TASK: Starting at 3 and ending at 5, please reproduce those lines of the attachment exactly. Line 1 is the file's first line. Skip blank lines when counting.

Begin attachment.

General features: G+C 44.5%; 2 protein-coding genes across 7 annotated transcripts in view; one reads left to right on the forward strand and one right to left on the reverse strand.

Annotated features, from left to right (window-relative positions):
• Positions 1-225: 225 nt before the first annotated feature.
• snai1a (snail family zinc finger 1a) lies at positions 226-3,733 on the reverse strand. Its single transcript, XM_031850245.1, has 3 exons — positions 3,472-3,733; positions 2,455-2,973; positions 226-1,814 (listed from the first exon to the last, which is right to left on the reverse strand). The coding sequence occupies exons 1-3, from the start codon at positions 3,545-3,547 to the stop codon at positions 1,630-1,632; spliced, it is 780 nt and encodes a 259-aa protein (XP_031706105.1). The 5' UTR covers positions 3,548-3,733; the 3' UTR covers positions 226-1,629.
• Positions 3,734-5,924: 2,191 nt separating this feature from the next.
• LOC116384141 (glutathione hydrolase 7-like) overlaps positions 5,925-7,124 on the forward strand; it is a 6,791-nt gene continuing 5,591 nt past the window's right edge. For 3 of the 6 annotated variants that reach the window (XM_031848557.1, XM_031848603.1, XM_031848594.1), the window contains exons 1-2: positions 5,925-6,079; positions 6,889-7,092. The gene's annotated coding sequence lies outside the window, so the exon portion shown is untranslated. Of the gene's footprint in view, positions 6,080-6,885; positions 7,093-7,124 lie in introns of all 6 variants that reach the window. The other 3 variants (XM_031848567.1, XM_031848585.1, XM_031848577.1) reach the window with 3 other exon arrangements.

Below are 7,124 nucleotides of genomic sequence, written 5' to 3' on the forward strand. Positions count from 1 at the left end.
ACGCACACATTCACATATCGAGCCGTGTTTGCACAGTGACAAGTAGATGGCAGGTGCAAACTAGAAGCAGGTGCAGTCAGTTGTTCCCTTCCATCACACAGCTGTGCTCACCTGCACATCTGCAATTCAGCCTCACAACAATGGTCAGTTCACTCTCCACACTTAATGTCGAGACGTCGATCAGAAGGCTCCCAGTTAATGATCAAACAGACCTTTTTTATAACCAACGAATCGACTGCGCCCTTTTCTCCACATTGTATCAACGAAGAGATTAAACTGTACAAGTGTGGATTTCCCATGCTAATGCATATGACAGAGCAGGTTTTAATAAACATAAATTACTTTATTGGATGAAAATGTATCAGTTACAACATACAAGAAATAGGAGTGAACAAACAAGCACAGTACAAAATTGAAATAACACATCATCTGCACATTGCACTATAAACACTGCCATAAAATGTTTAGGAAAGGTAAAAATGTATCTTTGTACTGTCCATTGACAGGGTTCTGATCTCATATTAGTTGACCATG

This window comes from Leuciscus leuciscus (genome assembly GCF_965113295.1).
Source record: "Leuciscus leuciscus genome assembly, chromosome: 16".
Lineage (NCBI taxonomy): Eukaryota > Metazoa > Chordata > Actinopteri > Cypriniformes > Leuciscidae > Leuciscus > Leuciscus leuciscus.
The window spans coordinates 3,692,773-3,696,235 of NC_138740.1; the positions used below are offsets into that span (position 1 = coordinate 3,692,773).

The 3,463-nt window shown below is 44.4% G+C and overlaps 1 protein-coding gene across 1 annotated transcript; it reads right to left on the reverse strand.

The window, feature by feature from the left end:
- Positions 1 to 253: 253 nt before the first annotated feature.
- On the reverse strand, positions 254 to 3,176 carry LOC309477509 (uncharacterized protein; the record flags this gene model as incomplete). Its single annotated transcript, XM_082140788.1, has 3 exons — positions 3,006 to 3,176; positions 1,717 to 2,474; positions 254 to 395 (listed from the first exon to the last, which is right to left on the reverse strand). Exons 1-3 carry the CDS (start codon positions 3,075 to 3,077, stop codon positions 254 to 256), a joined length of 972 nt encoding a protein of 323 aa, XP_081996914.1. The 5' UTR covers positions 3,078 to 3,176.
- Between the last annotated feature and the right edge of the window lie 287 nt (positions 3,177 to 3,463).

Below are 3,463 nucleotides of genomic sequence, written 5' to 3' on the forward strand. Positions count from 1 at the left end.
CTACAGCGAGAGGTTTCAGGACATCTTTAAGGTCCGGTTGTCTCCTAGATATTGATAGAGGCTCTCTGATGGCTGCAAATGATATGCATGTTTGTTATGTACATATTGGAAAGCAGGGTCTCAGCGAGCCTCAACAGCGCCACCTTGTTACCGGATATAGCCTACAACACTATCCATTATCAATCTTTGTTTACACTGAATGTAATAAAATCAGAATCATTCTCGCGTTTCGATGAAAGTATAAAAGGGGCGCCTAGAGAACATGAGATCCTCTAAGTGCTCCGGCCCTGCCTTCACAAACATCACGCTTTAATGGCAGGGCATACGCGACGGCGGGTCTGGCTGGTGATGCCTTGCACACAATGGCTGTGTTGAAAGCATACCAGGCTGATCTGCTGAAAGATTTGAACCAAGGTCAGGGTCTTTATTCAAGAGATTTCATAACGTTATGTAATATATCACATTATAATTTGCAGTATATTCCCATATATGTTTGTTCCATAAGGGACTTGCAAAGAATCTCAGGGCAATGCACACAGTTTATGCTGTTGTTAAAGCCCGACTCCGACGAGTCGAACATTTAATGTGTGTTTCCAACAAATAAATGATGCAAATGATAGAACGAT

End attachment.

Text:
• Positions 1-225: 225 nt before the first annotated feature.
• snai1a (snail family zinc finger 1a) lies at positions 226-3,733 on the reverse strand. Its single transcript, XM_031850245.1, has 3 exons — positions 3,472-3,733; positions 2,455-2,973; positions 226-1,814 (listed from the first exon to the last, which is right to left on the reverse strand). The coding sequence occupies exons 1-3, from the start codon at positions 3,545-3,547 to the stop codon at positions 1,630-1,632; spliced, it is 780 nt and encodes a 259-aa protein (XP_031706105.1). The 5' UTR covers positions 3,548-3,733; the 3' UTR covers positions 226-1,629.
• Positions 3,734-5,924: 2,191 nt separating this feature from the next.